Writer, Teacher, Historian

Image 3-1Across oceans and centuries, my novels follow characters changed by events as drastic as a plague or as small as a thought. I love history, especially those periods, like the sixteenth century, that changed man’s entire way of thinking. I’ve spent years understanding this era, and my novel Line of Ascent is about a man and a woman caught in history’s grip.

My stories are important, but so are yours. I founded the Village Writing School to teach people how to write their stories in the most engaging way. When I’m speaking at a conference on the power of words or teaching a workshop on subtext, I’m thinking how important some of the stories in that audience may be.

Beyond writing and teaching, I try to be a good person because the greatest act of creation is to fashion a beautiful life.


I learned the magic of words from my grandmother, Beulah Evans, a self-taught lover of literature. Together, we read every book that the bookmobile delivered over dirt roads to our remote Ozark mountain home.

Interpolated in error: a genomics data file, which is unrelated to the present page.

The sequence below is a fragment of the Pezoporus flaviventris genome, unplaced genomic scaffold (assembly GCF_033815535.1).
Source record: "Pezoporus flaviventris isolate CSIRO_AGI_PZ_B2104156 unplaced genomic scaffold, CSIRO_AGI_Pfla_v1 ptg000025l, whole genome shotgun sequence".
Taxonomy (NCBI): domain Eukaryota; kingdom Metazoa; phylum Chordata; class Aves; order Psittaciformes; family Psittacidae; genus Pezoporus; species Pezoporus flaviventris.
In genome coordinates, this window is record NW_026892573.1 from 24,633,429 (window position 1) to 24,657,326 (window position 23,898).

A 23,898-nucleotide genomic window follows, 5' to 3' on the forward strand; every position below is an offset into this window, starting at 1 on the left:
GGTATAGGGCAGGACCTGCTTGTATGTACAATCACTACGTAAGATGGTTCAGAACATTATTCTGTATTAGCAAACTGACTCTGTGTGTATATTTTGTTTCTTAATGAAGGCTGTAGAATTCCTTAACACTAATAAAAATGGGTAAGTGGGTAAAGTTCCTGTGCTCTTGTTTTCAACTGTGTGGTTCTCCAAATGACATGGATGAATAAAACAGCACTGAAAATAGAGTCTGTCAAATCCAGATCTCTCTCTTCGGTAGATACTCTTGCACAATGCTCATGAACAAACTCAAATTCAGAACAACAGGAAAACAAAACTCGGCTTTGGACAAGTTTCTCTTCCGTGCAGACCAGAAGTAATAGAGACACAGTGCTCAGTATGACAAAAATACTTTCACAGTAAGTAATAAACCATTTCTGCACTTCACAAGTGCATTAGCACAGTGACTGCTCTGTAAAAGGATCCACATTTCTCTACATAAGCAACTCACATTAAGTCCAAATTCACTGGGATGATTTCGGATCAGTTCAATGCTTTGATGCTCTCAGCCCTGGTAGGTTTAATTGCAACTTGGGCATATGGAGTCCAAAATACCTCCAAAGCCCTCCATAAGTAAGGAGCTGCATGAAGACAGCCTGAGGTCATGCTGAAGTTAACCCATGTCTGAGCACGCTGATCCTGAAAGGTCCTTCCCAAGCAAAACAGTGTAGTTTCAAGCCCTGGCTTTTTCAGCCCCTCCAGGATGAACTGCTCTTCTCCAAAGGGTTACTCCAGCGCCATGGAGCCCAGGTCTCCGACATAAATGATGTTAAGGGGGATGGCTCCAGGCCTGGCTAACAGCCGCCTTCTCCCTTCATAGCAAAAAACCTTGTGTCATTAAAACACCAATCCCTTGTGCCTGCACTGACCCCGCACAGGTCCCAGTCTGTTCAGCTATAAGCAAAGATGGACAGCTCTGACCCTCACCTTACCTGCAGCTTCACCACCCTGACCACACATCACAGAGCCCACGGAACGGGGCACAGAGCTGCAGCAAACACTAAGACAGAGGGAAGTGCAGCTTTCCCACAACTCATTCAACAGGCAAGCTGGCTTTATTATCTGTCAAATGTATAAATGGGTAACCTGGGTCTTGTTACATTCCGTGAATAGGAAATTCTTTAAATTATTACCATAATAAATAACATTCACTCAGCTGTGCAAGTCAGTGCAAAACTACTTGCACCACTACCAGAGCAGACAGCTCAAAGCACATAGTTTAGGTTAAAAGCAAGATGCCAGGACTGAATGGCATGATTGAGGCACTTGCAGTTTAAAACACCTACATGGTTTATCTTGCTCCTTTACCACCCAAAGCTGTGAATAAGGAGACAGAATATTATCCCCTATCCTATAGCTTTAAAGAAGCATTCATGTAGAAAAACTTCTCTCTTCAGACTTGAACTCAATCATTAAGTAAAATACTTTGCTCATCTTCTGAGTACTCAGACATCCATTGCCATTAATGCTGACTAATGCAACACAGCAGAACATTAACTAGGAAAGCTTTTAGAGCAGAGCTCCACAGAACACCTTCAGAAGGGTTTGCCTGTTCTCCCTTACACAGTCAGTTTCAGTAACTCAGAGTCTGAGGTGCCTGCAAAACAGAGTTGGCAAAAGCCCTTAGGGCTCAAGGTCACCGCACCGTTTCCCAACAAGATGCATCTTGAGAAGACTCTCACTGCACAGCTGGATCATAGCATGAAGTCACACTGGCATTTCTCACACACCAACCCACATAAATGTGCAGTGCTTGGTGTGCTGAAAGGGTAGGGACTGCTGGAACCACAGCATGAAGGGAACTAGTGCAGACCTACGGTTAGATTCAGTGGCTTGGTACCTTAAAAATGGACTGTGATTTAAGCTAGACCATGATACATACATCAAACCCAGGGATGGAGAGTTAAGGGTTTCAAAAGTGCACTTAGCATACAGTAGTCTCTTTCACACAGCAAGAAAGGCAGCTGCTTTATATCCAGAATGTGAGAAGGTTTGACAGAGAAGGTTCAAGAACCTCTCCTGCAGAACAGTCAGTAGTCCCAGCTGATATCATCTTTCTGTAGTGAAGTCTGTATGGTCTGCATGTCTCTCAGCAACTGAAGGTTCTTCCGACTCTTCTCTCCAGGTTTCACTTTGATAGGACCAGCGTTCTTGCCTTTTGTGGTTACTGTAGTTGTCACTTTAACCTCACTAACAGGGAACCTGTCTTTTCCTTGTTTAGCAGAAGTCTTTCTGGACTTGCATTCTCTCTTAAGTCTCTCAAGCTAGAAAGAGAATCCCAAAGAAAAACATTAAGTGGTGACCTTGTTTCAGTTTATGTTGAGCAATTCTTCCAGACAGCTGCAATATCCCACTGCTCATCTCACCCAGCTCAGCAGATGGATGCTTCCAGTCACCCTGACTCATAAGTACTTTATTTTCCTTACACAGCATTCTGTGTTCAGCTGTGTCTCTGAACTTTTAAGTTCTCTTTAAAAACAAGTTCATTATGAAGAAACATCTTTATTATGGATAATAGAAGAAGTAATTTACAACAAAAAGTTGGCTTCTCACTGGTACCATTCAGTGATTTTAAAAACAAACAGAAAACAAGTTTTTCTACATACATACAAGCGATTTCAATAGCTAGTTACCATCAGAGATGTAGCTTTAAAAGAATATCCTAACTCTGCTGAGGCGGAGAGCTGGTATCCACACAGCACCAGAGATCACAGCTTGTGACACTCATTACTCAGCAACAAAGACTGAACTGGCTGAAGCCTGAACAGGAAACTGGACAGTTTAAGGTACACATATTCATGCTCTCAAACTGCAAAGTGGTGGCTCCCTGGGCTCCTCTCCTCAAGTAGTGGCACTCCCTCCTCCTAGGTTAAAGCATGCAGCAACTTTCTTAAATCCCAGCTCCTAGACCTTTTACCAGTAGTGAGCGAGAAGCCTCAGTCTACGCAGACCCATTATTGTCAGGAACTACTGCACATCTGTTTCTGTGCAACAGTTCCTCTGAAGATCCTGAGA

But I chose a practical path, and although my work won awards in the University of Arkansas creative writing program, I received an MBA and spent a decade in accounting and marketing with a national company.

My first novel was bought by Simon & Schuster and was based on the life of my great-grandfather.

I am the founder and director of The Village Writing School, an independent creative writing program with classes in three cities. I have also taught at various universities; started a literacy council and an ESL school; started, grew and sold my own company; been active in global aid and education; and served on various foundations.

Deciding it was time to get serious as a novelist, I received my MFA in 2010. Since then, I have written two novels weaving modern narratives with those of the sixteenth century.


You can read more about my education and experience on LinkedIn.

If you would like me to speak at your event or organization, more information is here.

You can read some of my writing in the following places: